Conservation - Endangered Species
2:38 pm
Fri March 30, 2012

MOBOT scientists help rediscover two tree species thought to be extinct

The fruit and seeds of Erythrina schliebenii, a highly endangered East African coral tree.
(Frank Mbago/Missouri Botanical Garden)

Scientists at the Missouri Botanical Garden have confirmed the discovery of two tree species that were thought to be extinct.

Last year botanists from the University of Dar es Salaam in Tanzania set out to look for the trees. They discovered small populations of both species in a remote forest in southeastern Tanzania, along Africa’s eastern coast.

Missouri Botanical Garden botanist Roy Gereau worked with British scientist Phil Clarke to confirm the identity of the trees.

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Speeding
12:40 pm
Fri March 30, 2012

Lead foot? Ill. may get tougher on excessive speeding

(via Flickr/Viernest)

Illinois may get tougher on drivers who don't just break the speed limit but shatter it.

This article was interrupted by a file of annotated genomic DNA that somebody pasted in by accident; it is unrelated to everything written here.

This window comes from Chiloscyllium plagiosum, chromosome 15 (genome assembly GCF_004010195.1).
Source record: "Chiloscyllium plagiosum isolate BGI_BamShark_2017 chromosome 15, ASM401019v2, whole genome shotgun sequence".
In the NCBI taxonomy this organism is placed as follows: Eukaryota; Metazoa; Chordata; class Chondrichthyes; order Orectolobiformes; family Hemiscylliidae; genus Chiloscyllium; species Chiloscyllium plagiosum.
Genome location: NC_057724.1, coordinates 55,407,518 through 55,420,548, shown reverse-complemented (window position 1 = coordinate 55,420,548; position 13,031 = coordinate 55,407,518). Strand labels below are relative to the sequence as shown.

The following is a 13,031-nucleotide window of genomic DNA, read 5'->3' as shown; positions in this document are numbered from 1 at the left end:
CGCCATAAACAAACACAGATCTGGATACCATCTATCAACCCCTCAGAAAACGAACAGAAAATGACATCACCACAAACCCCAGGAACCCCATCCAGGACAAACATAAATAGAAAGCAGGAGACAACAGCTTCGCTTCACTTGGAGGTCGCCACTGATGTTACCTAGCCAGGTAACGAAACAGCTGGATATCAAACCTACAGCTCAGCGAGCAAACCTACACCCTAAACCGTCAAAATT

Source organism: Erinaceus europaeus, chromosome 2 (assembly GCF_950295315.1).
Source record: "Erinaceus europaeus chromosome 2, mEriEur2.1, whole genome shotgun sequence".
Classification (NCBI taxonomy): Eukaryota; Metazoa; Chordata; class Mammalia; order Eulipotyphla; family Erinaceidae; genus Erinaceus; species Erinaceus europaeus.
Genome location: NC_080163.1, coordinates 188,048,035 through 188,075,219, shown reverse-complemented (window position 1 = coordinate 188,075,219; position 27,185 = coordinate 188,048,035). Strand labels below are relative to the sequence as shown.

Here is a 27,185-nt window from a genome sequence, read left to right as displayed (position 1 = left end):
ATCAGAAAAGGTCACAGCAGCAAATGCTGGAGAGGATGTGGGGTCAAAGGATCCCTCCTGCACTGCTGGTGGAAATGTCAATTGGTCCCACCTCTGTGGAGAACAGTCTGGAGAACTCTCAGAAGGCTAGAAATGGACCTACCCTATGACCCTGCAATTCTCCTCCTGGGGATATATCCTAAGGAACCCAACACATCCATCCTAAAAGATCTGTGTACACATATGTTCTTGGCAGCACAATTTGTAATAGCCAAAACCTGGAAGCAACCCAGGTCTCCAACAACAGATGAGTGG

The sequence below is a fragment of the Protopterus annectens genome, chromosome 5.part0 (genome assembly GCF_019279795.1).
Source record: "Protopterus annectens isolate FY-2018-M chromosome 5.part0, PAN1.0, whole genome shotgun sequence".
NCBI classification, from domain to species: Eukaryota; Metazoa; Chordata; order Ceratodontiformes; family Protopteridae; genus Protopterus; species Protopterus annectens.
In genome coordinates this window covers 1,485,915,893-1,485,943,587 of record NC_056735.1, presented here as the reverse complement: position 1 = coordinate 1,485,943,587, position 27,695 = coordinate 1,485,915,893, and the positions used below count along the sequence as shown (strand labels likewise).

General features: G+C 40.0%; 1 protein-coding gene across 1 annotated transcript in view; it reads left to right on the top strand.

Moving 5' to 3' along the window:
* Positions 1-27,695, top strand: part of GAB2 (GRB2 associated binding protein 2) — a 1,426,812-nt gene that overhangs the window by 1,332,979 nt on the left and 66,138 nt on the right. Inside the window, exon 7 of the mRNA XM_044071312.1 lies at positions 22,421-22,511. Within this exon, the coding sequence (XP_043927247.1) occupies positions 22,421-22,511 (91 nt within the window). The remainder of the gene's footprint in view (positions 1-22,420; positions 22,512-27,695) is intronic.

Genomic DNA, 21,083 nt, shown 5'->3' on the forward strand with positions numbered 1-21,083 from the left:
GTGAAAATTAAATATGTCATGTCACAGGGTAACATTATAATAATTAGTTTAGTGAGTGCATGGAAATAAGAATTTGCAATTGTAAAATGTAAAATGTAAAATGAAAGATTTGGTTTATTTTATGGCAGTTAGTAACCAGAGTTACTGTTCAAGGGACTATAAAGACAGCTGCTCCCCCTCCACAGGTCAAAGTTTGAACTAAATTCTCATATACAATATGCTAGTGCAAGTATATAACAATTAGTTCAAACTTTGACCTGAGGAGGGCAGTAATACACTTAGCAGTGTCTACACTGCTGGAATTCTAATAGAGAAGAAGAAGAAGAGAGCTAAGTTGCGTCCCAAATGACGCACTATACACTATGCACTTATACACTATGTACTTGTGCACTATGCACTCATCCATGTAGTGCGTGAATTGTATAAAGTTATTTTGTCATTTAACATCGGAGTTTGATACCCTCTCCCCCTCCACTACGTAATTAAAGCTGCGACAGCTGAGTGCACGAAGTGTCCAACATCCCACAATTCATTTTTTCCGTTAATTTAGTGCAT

The state Senate voted Friday to deny the option of court supervision when drivers break the limit by certain amounts: over 25 mph on city streets and over 30 mph on highways.

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The Salt
11:47 am
Fri March 30, 2012

Feds to decide on banning BPA from food and other products

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Environmental groups say a ban would protect consumers from the health effects of BPA that leaches from products including some soup cans.
Chip Somodevilla Getty Images

Originally published on Fri March 30, 2012 4:26 pm

UPDATE 4:23 p.m.

The U.S. Food and Drug Administration has denied a call to ban the plastic additive BPA from food packaging. The action comes after government scientists found little reason to think people are being harmed by the chemical.

The FDA was responding to a petition from the Natural Resources Defense Council, which called for the ban on BPA, also known as bisphenol A, from any use where it comes in contact with food.

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Jon Hamilton is a correspondent for NPR's Science Desk. Currently he focuses on neuroscience, health risks, and extreme weather.